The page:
There is a compelling case for accelerating Africa’s industrialisation in order to create jobs, reduce poverty and promote inclusive economic growth. This is according to African Development Bank president Akinwumi Adesina, citing data from the bank’s 2018 African Economic Outlook.

He says that infrastructure projects are among the most profitable investments any society can make as they “significantly contribute to, propel, and sustain a country’s economic growth. Infrastructure, when well managed, provides the financial resources to do everything else”.

Noting that economic diversification is key to resolving many of the continent’s difficulties, he urged African governments to encourage a shift toward labour-intensive industries, especially in rural areas where 70% of the continent’s population resides.

“Agriculture must be at the forefront of Africa’s industrialization,” he says, adding that integrated power and adequate transport infrastructure would facilitate economic integration, support agricultural value chain development and economies of scale which drive industrialisation. Adesina says that economic diversification via industrialisation with tangible investment in human capital will enable the continent’s rapidly growing youth population to successfully transition to productive technology-based sectors.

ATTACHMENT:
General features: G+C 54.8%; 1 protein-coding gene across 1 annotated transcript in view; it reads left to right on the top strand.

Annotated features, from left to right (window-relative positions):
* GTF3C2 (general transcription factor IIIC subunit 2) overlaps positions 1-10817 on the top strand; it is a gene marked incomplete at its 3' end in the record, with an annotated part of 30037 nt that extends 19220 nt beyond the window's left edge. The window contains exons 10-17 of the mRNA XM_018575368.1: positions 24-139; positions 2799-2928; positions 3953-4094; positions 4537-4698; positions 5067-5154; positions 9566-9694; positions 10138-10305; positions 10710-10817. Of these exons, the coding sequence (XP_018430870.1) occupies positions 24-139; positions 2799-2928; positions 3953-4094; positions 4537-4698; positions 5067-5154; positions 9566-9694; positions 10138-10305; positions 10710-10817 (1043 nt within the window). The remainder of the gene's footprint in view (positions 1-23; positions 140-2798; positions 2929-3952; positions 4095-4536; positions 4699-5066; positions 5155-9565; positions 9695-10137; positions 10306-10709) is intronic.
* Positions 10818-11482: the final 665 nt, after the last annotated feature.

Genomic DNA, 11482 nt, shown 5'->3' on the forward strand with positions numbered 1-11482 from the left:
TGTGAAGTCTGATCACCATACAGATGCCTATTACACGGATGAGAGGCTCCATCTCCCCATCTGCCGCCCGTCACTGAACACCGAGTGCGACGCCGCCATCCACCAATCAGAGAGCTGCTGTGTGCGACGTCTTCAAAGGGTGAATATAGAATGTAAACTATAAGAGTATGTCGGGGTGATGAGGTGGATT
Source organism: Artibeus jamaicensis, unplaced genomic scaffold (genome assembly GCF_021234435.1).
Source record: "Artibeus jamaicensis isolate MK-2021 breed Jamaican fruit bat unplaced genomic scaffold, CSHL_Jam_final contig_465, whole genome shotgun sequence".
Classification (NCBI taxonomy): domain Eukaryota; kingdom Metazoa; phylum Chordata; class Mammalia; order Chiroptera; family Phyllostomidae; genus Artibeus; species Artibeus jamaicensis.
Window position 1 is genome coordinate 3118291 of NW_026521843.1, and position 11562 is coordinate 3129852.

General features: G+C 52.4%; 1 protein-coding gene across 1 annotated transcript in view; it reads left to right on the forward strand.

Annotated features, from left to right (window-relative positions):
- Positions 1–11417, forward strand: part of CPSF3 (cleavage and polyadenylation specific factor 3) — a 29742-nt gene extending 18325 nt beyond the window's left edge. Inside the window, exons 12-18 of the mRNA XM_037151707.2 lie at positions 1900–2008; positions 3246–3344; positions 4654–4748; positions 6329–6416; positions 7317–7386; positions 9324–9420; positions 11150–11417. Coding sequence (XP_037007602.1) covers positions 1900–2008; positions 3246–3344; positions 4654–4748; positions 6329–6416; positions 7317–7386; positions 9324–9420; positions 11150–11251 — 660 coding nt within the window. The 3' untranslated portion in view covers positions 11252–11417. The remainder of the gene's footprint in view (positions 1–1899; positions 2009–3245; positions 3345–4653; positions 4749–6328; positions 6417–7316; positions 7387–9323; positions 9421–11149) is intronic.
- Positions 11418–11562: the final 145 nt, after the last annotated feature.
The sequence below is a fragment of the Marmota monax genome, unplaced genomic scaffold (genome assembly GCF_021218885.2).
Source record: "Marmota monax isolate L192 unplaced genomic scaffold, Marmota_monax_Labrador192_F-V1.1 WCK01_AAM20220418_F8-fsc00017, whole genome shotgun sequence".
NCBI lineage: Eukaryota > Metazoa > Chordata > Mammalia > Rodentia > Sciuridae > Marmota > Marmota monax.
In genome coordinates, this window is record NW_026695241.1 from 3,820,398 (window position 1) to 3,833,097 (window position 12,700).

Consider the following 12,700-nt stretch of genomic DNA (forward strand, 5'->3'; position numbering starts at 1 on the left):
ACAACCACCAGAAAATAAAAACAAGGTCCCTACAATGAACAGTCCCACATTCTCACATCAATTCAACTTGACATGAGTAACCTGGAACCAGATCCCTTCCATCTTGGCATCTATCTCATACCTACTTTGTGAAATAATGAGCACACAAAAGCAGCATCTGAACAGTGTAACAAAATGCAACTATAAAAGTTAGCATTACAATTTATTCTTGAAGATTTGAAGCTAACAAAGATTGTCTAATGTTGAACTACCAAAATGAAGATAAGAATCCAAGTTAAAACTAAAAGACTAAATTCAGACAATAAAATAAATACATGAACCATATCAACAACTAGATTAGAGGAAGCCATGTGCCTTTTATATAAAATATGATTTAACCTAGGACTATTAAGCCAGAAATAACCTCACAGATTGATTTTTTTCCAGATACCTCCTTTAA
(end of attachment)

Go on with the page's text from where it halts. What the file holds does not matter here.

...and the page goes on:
He also highlighted the relatively unknown win-win situation that Africa’s industrialisation can generate within the developed world, citing data from the report, which notes that “increasing the share of manufacturing in GDP in Africa (and other less developing countries) could boost investment in the G20 by about $485-billion and household consumption by about $1,4-trillion.”
Adesina says there are various innovative ways in which African countries can generate capital for infrastructure development.

The Africa Investment Forum, to be held in Johannesburg in November, will mobilise funds for infrastructure development, to bridge an estimated funding gap of $130-billion to $170-billion a year, up from previous estimates of $100-billion per year.

New infrastructure financing gap estimates and innovative ways through which African countries can raise funds for infrastructure development are among the highlights of the 2018 edition of the report.